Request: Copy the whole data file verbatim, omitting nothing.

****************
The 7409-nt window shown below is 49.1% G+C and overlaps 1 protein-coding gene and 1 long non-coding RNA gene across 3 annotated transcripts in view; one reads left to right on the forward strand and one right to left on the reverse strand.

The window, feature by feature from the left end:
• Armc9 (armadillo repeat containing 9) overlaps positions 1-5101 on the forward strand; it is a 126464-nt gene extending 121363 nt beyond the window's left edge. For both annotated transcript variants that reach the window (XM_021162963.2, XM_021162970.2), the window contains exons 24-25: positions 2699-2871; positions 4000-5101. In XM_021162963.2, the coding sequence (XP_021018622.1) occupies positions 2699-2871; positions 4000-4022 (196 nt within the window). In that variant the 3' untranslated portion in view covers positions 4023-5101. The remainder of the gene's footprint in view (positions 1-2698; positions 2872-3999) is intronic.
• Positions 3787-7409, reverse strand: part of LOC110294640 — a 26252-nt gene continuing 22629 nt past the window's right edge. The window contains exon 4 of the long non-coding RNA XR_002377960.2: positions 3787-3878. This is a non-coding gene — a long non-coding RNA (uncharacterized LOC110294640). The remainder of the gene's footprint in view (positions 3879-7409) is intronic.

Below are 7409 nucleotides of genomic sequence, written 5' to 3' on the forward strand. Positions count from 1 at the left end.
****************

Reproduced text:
The 7409-nt window shown below is 49.1% G+C and overlaps 1 protein-coding gene and 1 long non-coding RNA gene across 3 annotated transcripts in view; one reads left to right on the forward strand and one right to left on the reverse strand.

The window, feature by feature from the left end:
• Armc9 (armadillo repeat containing 9) overlaps positions 1-5101 on the forward strand; it is a 126464-nt gene extending 121363 nt beyond the window's left edge. For both annotated transcript variants that reach the window (XM_021162963.2, XM_021162970.2), the window contains exons 24-25: positions 2699-2871; positions 4000-5101. In XM_021162963.2, the coding sequence (XP_021018622.1) occupies positions 2699-2871; positions 4000-4022 (196 nt within the window). In that variant the 3' untranslated portion in view covers positions 4023-5101. The remainder of the gene's footprint in view (positions 1-2698; positions 2872-3999) is intronic.
• Positions 3787-7409, reverse strand: part of LOC110294640 — a 26252-nt gene continuing 22629 nt past the window's right edge. The window contains exon 4 of the long non-coding RNA XR_002377960.2: positions 3787-3878. This is a non-coding gene — a long non-coding RNA (uncharacterized LOC110294640). The remainder of the gene's footprint in view (positions 3879-7409) is intronic.

Below are 7409 nucleotides of genomic sequence, written 5' to 3' on the forward strand. Positions count from 1 at the left end.